Like this article? …
- Sign up for the Darienite.com weekday newsletter.
- Like Darienite.com on Facebook.
- Follow Darienite.com on Twitter.
The second vehicle hit, a black, 2012 Volvo XC70 sport utility vehicle, was parked near the first one. When police arrived at the YMCA, the second victim, a 56-year-old Stamford woman, spoke with them.
Like the first woman, this victim told police she had arrived at the lot at 7:15 a.m. Her rear driver’s side window was smashed and a beige leather Ralph Lauren handbag valued at $200 was taken. Inside it was $100 in cash and four debit and credit cards, along with the woman’s driver’s license. Both cars were located three parking rows west of the YMCA entrance.
The surveillance video shows a dark-skinned man leaving from the right rear door of the suspects’ vehicle (a silver Toyota Highlander with license plates from a state other than Connecticut) then smashing one of the windows of the Jeep Compass. The driver of the suspects’ vehicle then got out and went to the second car, smashing its window. Both men then got back in their vehicle with their loot, and it drove off.
The police report had no information on anyone trying to use the debit or credit cards.
- Credit Cards Stolen From Two Vehicles Parked at Woodway Country Club (July 10)
- Darien Detectives Helping Other Law Enforcement Agencies with Felony Lane Gang Investigations (March 18, 2016)
- Cops: Three Car Burglary Arrests Last Week only the Tip of the ‘Felony Lane Gang’ (Sept. 14, 2015 — this article has the most information about the Darien case)
- Windows Smashed, Purses Taken from 4 Vehicles in Cherry Lawn Park — Felony Lane Gang? (Nov. 2, 2015)
- Police: It Looks Like the Felony Lane Gang Is Back (Nov. 7, 2015)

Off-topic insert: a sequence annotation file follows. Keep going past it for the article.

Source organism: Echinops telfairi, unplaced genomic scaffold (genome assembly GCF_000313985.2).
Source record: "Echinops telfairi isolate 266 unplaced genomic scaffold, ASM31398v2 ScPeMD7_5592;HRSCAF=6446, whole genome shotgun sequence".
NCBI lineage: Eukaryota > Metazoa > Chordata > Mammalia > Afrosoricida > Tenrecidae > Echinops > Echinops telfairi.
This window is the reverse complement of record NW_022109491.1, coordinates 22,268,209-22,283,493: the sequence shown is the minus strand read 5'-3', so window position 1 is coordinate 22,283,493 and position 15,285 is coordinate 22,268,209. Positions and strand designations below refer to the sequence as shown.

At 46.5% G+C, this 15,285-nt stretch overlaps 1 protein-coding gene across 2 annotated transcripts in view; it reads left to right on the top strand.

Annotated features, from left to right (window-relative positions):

- Men Charged in Darien YMCA Motor Vehicle Burglaries Now Charged with Ones at Cherry Lawn (Jan. 12, 2016)
Darienite.com also has other articles about incidents possibly related to the Felony Lane Gang. This article has been updated several times, with added information, up to 4:46 p.m.
Dutchess County Sheriff’s Office Advice to Avoid Being a Victim
The Dutchess sheriff’s office published these tips to avoid being victimized by the Felony Lane Gang or thieves who operate in a similar way:
- Always lock your vehicles. In some cases the vehicles were forcibly entered, but in some the thieves simply opened an unlocked door. Lock your door and don’t make it easy for them.
- Never leave your purse or identification in your vehicle.
- Many of the larcenies from vehicles were committed in public parking lots like gyms and shopping centers. Follow the same precautions as you would at home, and DO NOT assume that you can’t be victimized if you are parked in a public place.
- If your vehicle has been broken into contact [local police] immediately.
- If you notice that a license plate has been taken from your vehicle contact [local police] immediately.
- If your documents and/or are identification are stolen contact your financial institution immediately, and also contact the credit bureau and put a fraud alert on your accounts.
- If you see something suspicious, say something.